Parish finds 78 leaks in sewer

some residents may foot bill

June 11, 2008 at 10:09 am  | Mobile Reader | Pring this storyPrint 

Parish finds 78 leaks in sewer
Smoke billowing up from yards and ditches this month in St. Charles Parish indicated that the contractor responsible for testing sewer lines found leaks in the sewer system.

Those leaks must now be repaired, even at the expense of some residents.

Sammy Accardo, assistant director of wastewater for the parish, notified residents living in old Luling (from Monsanto to Ashton) and in Mimosa (from Primrose to Highway 90) about the testing. 

Some residents may be surprised to learn that the parish is not responsible for leaks found in someone’s yard.  Property owners will have to pay for the repairs themselves.
“We found 78 leaks from Monsanto to Ashton,” Accardo said.  “At least 52 of those leaks were on residential private property, and the residents should call a plumber to repair the leak.”

Accardo says the parish doesn’t have the authority to go onto private property to repair the lines.
“Leaks are serious,” he said.  “When it rains the system becomes surcharged, filled to capacity, and has no place to go but to flow into yards and/or streets.

“That’s why, during a rain event, residents can’t flush their toilets,” he continued. “The sewerage could back up into their homes if they do so.”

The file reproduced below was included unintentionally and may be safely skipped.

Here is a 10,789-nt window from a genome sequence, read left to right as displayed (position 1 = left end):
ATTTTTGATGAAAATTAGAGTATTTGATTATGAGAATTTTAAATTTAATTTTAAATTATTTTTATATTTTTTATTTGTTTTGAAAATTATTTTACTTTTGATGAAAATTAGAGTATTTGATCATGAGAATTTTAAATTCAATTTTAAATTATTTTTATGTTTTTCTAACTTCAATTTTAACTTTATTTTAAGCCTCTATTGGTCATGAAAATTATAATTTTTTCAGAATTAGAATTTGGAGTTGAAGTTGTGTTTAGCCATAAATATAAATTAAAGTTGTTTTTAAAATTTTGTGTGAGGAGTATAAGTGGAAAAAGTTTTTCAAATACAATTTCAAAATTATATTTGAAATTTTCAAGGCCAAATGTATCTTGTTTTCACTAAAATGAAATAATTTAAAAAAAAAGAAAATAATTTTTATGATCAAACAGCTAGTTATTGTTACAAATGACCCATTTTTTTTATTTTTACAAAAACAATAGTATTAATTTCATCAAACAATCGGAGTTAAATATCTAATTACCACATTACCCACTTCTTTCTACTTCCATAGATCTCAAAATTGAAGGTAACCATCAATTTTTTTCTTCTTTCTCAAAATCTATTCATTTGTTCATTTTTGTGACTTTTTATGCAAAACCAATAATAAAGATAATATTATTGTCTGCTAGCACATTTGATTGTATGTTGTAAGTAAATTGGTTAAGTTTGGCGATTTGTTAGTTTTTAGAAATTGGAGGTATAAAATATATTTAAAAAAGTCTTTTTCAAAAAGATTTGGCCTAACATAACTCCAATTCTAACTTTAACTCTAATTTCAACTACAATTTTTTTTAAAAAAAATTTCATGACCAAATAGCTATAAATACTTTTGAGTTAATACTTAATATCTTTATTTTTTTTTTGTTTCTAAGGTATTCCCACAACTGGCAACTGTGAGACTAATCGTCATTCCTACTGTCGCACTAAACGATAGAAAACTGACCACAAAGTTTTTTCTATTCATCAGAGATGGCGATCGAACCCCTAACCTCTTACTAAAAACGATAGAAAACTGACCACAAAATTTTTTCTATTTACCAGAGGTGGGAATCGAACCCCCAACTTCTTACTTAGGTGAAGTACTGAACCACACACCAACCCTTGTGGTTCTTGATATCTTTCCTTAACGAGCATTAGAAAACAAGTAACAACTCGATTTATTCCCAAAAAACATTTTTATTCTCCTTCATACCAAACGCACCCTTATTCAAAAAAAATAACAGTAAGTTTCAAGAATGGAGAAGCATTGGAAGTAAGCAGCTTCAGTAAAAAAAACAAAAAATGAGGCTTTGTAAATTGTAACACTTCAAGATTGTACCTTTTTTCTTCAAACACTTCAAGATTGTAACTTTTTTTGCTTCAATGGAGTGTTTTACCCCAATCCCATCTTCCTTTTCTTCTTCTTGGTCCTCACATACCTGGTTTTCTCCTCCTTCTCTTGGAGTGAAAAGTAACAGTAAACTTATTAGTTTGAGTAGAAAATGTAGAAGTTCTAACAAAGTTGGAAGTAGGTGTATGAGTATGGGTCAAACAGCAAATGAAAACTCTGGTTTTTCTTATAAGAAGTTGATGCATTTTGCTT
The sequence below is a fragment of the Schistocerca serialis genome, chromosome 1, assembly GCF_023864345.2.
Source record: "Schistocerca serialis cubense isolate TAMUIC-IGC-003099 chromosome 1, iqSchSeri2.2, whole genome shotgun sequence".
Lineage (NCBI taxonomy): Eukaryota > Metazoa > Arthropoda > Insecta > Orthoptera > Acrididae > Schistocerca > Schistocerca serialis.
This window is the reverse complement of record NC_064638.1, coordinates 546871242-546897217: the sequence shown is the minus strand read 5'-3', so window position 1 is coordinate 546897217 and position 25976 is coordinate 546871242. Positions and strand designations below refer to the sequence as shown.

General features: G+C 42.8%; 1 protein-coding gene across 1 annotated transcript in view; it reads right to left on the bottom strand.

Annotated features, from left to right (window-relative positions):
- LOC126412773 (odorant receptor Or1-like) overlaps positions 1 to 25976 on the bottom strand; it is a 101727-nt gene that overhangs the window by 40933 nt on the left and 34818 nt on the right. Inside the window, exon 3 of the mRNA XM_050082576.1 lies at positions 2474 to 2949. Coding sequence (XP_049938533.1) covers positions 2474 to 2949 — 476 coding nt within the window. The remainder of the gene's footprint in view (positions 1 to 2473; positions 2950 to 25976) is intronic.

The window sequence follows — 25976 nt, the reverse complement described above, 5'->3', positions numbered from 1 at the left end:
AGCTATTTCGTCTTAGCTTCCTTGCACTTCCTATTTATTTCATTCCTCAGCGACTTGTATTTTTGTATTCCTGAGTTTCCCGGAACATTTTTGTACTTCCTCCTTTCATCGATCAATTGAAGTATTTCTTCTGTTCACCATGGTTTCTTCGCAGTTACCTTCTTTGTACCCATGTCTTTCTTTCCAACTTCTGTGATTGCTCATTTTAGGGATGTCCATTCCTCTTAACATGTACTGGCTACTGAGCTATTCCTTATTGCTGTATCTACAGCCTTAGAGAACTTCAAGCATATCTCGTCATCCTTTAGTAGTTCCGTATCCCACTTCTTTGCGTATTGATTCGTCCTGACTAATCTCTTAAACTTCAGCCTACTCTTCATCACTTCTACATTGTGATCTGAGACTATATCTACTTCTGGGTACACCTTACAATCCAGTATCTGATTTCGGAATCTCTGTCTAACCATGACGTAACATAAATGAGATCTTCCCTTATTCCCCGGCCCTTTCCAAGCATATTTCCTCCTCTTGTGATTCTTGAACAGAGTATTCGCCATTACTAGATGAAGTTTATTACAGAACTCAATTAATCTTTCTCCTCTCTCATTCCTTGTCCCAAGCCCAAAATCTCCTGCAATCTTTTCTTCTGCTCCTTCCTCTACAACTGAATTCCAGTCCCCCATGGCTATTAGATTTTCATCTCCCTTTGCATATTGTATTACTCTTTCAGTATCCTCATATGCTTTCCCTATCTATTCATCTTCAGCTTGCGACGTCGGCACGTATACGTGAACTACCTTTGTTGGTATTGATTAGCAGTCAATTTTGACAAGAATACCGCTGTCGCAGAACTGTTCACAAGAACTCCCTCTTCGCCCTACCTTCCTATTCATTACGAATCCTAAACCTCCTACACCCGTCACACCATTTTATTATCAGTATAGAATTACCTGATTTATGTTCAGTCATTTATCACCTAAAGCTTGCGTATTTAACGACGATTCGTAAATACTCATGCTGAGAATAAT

Accardo says he also tells residents to minimize water usage because it contributes to the problem.
“In Willowdale and Willowridge, we know it’s a big problem,” he said.  “When the developers continued to add new houses and subdivisions in those areas, the sewer system remained the same and it can’t accommodate the amount of people living there.”

Accardo says plans are underway to upgrade the Beaupre Lift Station that directly impacts all of Willowdale and Willowridge.
“The council already approved an engineering study to be done,” he said. “And the project should go out for bids this month.”

As rainwater fills the sewer system, Accardo says pressure builds up. Manhole covers may be lifted, allowing sewage to flow into the streets and ditches because the system cannot handle that amount of water.  

“That’s why, when we see kids playing in the flooded streets, we’re concerned,” he said.  “We wouldn’t want to see anyone get hurt in an area by falling in a spot where a manhole cover has lifted off.”

Accardo says the parish is working on fixing the problem.
“Right now, crews are working to repair some of the broken lines,” he said.  “The process takes time and won’t happen overnight.”

The parish sewer system is completely separate from the public works/drainage system in the parish and was designed to eliminate the use of septic tanks.

View other articles written Shonna Riggs

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